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Teaching Reading, Falling in Love, and Other Mysteries

My Inner City School on the Prairie

Something bad happened to me. I fell in love. Of course, falling in love wasn’t the bad part. The bad thing that happened to me was falling in love with someone from a rural area. I was still in college, and he was older and deeply involved with his career. Then I graduated. We got married. He remains committed to his career. I had to find a way to make a living in this rural place.

In desperation, I took a job at a low-income school. Oh, I forgot to tell you, I graduated college with a teaching degree. I am certified to teach English and Theatre to hormone-crazed teenagers. Yes, I thought this would be an exciting field; No, I am not (completely) insane. But, I digress. Back to the story ...

Where were we? Oh, yes ... I take a job at a low-income school. I find out that I wasn’t as poor as I thought I was in college. My students are much poorer. I am informed that I will be teaching Reading. The first week of school, I hand out a reading survey and discover my students have between zero and ten books in their homes. I am surprised to learn that some people would rather eat hairy road kill than read. I am disappointed. I draw on my well of optimism (don’t ask me where it comes from) and I decide that I, as first year teacher, am going to find a way to “reach these kids” (as Southpark’s Cartman says. And no, I do not watch Southpark, my lovely husband, however, does).

I decide to do something radical. I implement that crazy program I read about in college- “Reading Workshop.” In one of my teaching classes we read a book by Nancie Atwell called “In the Middle.” I was star struck as I read it. I thought, “If only real school could be like this!” The method is crazy because STUDENTS get to choose their OWN BOOKS! The teacher encourages them and makes suggestions, but the students decide what to read. Crazy. There are no study guides or chapter tests. Crazier. The students read to learn the pleasure of reading, and by doing so they become better readers. Crazy!

Want to know what is even crazier? It is working.

Listen to Nancie
Nancie Atwell describes what student choice is. See and hear Nancie’s response to the NY Times article on the place of student choice in reading. (Link includes NY Times article and Atwell video.)

Working out the Workshop

Of course my students did not just pick anything they wanted to read and magically start scoring higher on assessments because they love reading so much. They are only allowed to read novels. Some of them are still not in love with reading (I am working on them!). No, Reading Workshop is much more involved than letting students pick their own reading material.

First, I had to recognize that most of my students HATED reading. This meant that I had to get powerful, exciting, and meaningful books into their hands, fast. My school didn’t have the best selection of books, so we completed and received a grant. I was asked to spend it (being paid to shop? Yes, please!) on new books for our library.

Second, I had to become serious. Like, “You will read or else ...” Being tough kids, they thought this was funny until I began devoting forty-five minutes a day, for a straight week, to nothing but silent reading. They got so bored, and tired of my encouragement, that they started reading. Once they started reading, they got involved in the story and didn’t mind continuing.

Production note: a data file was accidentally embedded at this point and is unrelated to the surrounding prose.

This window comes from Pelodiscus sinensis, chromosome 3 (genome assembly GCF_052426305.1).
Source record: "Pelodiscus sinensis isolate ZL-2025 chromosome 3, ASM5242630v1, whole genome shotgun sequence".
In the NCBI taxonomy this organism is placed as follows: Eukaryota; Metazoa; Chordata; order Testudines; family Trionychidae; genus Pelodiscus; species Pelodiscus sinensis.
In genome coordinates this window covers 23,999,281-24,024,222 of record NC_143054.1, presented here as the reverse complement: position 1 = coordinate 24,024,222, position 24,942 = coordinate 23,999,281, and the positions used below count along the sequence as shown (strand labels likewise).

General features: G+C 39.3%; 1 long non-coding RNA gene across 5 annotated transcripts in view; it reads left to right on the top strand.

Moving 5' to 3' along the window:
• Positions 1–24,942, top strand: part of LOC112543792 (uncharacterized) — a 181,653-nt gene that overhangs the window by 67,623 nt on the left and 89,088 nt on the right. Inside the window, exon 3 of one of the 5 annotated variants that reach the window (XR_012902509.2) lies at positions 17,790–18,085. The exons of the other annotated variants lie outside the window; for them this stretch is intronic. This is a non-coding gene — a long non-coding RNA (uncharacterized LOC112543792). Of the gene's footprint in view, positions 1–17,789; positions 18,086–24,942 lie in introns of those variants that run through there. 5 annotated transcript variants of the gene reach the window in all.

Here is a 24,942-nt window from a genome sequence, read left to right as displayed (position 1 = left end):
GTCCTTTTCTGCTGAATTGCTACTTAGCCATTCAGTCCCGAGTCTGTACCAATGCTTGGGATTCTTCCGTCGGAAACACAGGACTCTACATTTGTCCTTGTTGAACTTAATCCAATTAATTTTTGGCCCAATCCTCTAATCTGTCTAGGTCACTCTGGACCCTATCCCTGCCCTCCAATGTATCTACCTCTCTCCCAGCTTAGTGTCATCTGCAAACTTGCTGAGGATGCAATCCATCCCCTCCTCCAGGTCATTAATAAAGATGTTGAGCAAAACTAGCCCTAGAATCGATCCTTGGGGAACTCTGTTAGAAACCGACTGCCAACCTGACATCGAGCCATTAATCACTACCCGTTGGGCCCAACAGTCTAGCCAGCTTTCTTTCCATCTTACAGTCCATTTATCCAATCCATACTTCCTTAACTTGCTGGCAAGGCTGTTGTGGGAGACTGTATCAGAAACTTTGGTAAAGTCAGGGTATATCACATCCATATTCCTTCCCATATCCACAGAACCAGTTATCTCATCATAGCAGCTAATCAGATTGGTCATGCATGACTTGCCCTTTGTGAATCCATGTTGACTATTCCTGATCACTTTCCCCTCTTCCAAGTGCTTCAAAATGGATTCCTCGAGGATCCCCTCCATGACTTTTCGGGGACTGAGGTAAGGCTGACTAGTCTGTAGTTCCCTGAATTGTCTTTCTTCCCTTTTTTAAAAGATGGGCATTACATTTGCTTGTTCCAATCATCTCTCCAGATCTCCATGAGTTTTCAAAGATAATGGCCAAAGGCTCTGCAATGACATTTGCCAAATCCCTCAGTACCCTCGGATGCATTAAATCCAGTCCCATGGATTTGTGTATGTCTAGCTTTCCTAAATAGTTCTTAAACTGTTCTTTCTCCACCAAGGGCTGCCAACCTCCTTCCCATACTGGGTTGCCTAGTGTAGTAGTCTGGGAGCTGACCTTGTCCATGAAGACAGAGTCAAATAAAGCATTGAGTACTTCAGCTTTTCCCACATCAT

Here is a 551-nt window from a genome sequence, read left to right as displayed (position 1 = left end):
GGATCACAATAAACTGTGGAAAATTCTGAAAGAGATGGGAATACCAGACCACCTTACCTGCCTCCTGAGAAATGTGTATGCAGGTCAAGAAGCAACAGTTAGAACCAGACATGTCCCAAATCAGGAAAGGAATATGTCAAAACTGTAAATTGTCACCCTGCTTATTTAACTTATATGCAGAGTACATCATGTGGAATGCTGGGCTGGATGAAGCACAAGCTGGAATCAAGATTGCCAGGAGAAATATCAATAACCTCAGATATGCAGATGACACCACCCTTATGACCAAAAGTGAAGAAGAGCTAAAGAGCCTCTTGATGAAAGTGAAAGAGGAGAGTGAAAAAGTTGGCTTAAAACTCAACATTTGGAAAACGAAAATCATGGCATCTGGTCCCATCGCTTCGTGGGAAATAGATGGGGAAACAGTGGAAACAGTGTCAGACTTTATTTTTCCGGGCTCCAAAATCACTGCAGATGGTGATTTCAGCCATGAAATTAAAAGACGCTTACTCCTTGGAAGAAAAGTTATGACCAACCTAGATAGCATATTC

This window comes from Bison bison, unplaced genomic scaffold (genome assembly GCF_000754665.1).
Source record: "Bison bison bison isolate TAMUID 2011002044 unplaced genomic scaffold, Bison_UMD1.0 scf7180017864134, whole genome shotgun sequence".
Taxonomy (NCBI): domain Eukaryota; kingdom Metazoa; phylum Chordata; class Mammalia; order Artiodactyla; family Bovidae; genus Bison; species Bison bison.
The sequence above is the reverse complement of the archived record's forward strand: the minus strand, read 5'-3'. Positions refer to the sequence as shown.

Third, every day at the beginning and the end of reading time, I have the students tell me what page number they are on. This creates a system of accountability. It also became a friendly competition to be the person that read the most.

Fourth, I let them exchange books they don’t like for new ones (after they read at least two chapters). I found out long ago what reading level my students are at and what they are interested in, and I put those books in their hands. Once they find that “first great book” (stealing from Atwell here), they crave that connection to a story again.

And fifth, after a time I required reading homework. Students have homework twice a week, a minimum of fifteen pages a night. Now, because of family emergencies, absences, or sports, I am flexible, and as long as they read thirty pages a week, they earn thirty homework points.

At this point I will remind you that my students are from impoverished, uninvolved families. Asking them to read at home is equivalent to asking them to bring me the moon twice a week. But, I waited until they were involved in their books. I waited until I knew that they had books they would return. I waited until my students were confident in themselves as readers.

How did they begin to see themselves as readers?

We read at school every day, for a minimum of twenty minutes. I teach mini lessons (ten to fifteen minutes) on the core skills researchers say that good readers should have and use. Our mini lessons cover things such as drawing conclusions, genres, what themes are and how to find them, making inferences, characters, and the list goes on and on and on ... So far all of my students have raised their reading scores, some by as much as a year and half worth of improvement.

Embracing the Mystery
I am the kind of person that believes the cosmos have some larger plan for people. I don’t know why I fell in love with a guy from a rural area and could only find a job where the average eighth grader read at a fourth grade level. (I wanted to teach high school students drama!) But, I am here; I am still in love, and I am being paid to teach. Maybe I will just embrace the mystery.